04 October 2018

Dining in Thailand

Taste of Southeast Asia: Dining in Thailand


 Floating market with food vendors. Image: Tourism Authority of Thailand

Welcome back to the Taste of ASEAN: a food tour blog series exploring Southeast Asia. Join us as today as we explore some of the sweet and savory foods from Thailand!

Thai Cuisine

Since the 11th century, regions of Siam cycled through empires, being exposed to influences from all over the continent. Siam’s capital cities served as central hubs for trade and it wasn’t until the 19th century that the country’s leaders in Bangkok centralized the four regions of the country and changed the name to Thailand.

Thanks to a history of trade, modern Thailand has four distinct regional cuisines. Southern Thai food is heavy on seafood and tends to be sour and very spicy on the palate. Flavors are fresh and dishes feature plenty of seafood but not much pork. Massaman curry meaning “Muslim” reflects the Islamic influence of the Malay Peninsula.

Seafood with sour and spicy sauce. Image: Tourism Authority of Thailand

Massaman curry. Image: Tourism Authority of Thailand


Isan food from Northeast Thailand features heavily with salads, grilled meats, and sticky rice. The flavors are pungent and extremely spicy. Due to high temperatures and difficult farmland, fermented foods became a unique feature of this region as well as copious amounts of chili peppers.

Som tam, grilled chicken and sticky rice. Image: Tourism Authority of Thailand

Northern Thai food tends to be milder in heat than neighboring regions. The only area without a coastline, northern cuisine doesn’t feature the ubiquitous kapi Thai shrimp paste. Flavors are balanced and dishes are served with herbs and vegetables abundant in the mountains. In the Central region surrounding the Bangkok Metro area, where roughly 18 million of Thailand’s residents live today, you can find all these regional variations as well as a local style of cuisine. Central Thai food is sweeter than other regions and dishes have more Chinese influence thanks to the large Chinese business community that developed in the 20th century. Stir-fried dishes and a plethora of noodle dishes abound.

Though we typically give locations to find our Taste of ASEAN delicacies, the street food heaven of Thailand is a special case. We are choosing foods that are readily available. You will see these foods every couple of blocks. We encourage you to try multiple street food stalls to compare and contrast so you can find your favorite version. Remember the number one rule of travel eating: If you see a line for food, get in it. Let’s explore regional snacks that you can try on your summer vacations.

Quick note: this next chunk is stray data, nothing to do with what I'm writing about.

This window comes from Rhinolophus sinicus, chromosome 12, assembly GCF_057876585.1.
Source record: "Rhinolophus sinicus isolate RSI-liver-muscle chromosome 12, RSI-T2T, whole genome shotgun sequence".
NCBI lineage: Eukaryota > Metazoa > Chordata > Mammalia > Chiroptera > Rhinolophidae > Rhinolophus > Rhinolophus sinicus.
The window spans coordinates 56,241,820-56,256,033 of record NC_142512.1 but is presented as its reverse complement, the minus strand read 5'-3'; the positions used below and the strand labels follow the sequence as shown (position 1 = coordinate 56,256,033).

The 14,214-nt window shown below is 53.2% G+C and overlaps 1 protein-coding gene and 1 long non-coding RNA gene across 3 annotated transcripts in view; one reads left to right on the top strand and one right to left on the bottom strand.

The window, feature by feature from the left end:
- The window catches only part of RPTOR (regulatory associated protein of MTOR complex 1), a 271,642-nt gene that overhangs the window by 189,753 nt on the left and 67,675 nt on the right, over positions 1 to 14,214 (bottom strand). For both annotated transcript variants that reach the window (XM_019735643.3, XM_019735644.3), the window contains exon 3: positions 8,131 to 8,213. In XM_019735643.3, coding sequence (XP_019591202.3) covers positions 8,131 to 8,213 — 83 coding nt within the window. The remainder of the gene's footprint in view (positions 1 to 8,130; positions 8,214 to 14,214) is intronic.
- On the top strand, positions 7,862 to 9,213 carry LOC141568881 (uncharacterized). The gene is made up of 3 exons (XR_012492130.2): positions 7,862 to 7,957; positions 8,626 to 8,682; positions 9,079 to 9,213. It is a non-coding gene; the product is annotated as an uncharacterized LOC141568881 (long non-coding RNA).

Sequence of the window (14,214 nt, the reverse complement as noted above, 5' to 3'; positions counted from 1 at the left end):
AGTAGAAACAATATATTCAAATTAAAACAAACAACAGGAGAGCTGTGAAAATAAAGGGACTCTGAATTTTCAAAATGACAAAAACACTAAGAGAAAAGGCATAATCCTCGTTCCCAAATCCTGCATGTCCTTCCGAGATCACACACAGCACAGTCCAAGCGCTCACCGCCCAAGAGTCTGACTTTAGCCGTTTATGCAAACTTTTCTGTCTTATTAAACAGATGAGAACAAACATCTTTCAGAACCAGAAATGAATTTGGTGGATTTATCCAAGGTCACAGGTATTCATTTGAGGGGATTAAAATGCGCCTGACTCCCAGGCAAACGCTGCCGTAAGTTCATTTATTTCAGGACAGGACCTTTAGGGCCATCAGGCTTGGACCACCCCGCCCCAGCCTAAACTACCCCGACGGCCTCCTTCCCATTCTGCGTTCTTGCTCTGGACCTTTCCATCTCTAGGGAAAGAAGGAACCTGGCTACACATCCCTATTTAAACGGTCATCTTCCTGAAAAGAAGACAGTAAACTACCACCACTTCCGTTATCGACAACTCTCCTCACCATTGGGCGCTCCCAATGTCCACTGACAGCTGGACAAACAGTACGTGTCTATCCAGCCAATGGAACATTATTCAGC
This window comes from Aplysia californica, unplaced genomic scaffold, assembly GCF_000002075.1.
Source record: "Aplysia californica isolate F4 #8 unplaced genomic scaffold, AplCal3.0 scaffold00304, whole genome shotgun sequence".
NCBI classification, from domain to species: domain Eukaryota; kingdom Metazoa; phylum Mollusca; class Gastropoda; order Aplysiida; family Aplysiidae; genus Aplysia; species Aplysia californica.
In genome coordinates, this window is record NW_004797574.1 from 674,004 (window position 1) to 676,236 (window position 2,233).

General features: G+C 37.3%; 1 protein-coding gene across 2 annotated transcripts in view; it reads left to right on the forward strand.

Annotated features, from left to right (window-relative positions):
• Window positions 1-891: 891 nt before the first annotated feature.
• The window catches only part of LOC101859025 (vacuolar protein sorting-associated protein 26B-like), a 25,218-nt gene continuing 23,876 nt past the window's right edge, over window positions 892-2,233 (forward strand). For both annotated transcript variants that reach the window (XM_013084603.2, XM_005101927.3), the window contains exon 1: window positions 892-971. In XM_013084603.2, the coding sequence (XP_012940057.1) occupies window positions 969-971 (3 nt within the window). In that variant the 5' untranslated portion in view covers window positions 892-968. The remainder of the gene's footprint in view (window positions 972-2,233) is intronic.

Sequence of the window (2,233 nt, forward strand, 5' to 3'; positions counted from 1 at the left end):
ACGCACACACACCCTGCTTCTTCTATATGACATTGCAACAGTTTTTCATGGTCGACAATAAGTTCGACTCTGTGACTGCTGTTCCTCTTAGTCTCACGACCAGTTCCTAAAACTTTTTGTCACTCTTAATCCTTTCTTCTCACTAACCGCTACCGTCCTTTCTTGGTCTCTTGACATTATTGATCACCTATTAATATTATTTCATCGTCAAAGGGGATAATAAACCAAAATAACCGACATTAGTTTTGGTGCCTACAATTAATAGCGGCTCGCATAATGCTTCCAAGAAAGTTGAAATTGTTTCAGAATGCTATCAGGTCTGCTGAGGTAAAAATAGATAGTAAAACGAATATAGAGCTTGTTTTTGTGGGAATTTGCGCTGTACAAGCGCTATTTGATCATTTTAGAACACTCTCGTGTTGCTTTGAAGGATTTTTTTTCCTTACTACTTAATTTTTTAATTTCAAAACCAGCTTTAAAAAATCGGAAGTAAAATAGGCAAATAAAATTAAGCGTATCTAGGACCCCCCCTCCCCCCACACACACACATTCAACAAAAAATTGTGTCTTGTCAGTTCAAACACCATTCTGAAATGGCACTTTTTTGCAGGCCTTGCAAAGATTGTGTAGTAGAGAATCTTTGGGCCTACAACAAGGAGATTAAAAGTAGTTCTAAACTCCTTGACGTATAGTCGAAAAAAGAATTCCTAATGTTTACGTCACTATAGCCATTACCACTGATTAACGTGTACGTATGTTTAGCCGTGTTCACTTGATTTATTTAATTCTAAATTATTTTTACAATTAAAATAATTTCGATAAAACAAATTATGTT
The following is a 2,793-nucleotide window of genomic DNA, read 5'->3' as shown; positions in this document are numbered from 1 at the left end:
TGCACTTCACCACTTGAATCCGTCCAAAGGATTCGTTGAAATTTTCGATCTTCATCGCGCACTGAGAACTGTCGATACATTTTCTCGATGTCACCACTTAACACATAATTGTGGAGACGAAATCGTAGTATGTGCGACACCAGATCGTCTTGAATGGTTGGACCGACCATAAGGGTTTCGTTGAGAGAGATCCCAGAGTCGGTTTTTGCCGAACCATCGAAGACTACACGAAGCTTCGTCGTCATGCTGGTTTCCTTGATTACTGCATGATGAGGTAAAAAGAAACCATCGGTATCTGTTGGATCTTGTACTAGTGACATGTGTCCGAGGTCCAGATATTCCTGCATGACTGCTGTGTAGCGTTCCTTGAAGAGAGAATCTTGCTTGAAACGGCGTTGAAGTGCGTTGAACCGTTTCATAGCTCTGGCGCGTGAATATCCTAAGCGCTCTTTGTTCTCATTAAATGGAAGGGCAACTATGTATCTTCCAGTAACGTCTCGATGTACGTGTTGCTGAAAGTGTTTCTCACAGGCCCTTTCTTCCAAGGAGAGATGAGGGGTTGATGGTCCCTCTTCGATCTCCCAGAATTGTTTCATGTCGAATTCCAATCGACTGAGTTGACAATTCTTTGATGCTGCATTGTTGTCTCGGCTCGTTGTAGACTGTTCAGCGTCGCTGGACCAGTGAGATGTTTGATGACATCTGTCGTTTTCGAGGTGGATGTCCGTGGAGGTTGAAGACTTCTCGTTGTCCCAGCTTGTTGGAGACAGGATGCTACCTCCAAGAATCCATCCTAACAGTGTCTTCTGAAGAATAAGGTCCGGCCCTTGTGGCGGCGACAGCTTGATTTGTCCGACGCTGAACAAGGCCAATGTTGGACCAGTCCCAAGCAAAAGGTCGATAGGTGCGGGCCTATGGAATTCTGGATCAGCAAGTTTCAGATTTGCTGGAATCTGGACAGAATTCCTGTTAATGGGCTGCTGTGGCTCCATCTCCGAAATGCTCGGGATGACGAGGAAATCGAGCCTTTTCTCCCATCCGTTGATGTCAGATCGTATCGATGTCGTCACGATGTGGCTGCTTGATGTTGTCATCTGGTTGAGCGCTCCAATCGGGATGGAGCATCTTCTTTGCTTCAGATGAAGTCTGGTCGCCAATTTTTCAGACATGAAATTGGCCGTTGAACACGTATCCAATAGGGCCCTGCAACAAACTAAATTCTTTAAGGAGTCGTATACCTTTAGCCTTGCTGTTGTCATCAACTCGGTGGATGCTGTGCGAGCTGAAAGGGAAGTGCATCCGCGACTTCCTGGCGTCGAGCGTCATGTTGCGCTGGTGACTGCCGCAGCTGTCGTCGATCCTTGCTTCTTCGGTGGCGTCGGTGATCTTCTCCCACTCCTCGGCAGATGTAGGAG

Sai Krok Isan

A sai krok Isan sausage stall selling for THB 1/ball and THB 10/strand. Image: Visualhunt

Sai krok is the Isan sausage made of pork and fermented rice. Vendors typically sell a mild and a stronger flavor. “Strong” flavored sausage has been given more time to naturally ferment, developing a sourer flavor which is delightfully tart. Sai krok sausage is available throughout the Isan countryside as well as on many street corners in Bangkok. Though it hails from Isan, the sausage is beloved by Thais all over the country as a perfect snack or accompaniment to a meal. To try them, buy a bag of 10 luk or balls. The vendor will snip off ten freshly-grilled meatball-shaped sausages into a bag for you with a wooden skewer to eat with. In the bag you will find green Thai chilies, raw ginger slices, and a variety of fresh greens such as cabbage, herbs, or local lettuces. The most famous sai krok come from a small town called Amphoe Phon and resemble tiny, new potatoes in shape but the typical street versions are the size of ping-pong balls. The idea is to pop a sausage in your mouth and take small bites of sides to combine enjoy the flavors together. Refresh your palate between bites with the greens. Sai krok is addicting and cheap, so be sure and grab a bag whenever you see a stall. There is nothing more satisfying than walking through a market munching away on sai krok Isan.